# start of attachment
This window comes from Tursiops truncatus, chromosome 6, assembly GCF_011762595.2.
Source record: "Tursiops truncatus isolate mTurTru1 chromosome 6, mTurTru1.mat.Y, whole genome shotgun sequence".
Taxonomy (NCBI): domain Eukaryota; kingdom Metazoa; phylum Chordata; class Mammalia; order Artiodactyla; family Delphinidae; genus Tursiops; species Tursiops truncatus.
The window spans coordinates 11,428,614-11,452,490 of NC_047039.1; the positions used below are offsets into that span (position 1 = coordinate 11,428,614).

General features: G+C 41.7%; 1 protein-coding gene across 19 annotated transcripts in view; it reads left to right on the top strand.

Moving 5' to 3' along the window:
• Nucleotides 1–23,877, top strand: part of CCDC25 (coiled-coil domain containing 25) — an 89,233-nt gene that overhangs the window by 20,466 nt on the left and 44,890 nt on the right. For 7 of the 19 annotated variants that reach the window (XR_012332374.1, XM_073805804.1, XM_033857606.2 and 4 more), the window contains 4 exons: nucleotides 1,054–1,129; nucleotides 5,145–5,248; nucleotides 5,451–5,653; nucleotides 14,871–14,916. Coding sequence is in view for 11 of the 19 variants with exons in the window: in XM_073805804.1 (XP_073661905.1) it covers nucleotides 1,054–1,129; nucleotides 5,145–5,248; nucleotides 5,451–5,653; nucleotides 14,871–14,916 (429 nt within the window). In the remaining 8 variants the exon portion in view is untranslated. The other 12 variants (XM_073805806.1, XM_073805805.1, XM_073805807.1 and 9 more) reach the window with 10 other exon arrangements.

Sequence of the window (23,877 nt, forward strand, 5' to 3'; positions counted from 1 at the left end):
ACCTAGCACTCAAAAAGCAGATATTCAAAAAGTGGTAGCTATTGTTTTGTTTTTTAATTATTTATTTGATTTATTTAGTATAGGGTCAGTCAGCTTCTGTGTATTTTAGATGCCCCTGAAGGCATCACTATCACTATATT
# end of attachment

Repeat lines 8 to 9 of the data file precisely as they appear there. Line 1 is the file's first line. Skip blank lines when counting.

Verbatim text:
Sequence of the window (23,877 nt, forward strand, 5' to 3'; positions counted from 1 at the left end):
ACCTAGCACTCAAAAAGCAGATATTCAAAAAGTGGTAGCTATTGTTTTGTTTTTTAATTATTTATTTGATTTATTTAGTATAGGGTCAGTCAGCTTCTGTGTATTTTAGATGCCCCTGAAGGCATCACTATCACTATATT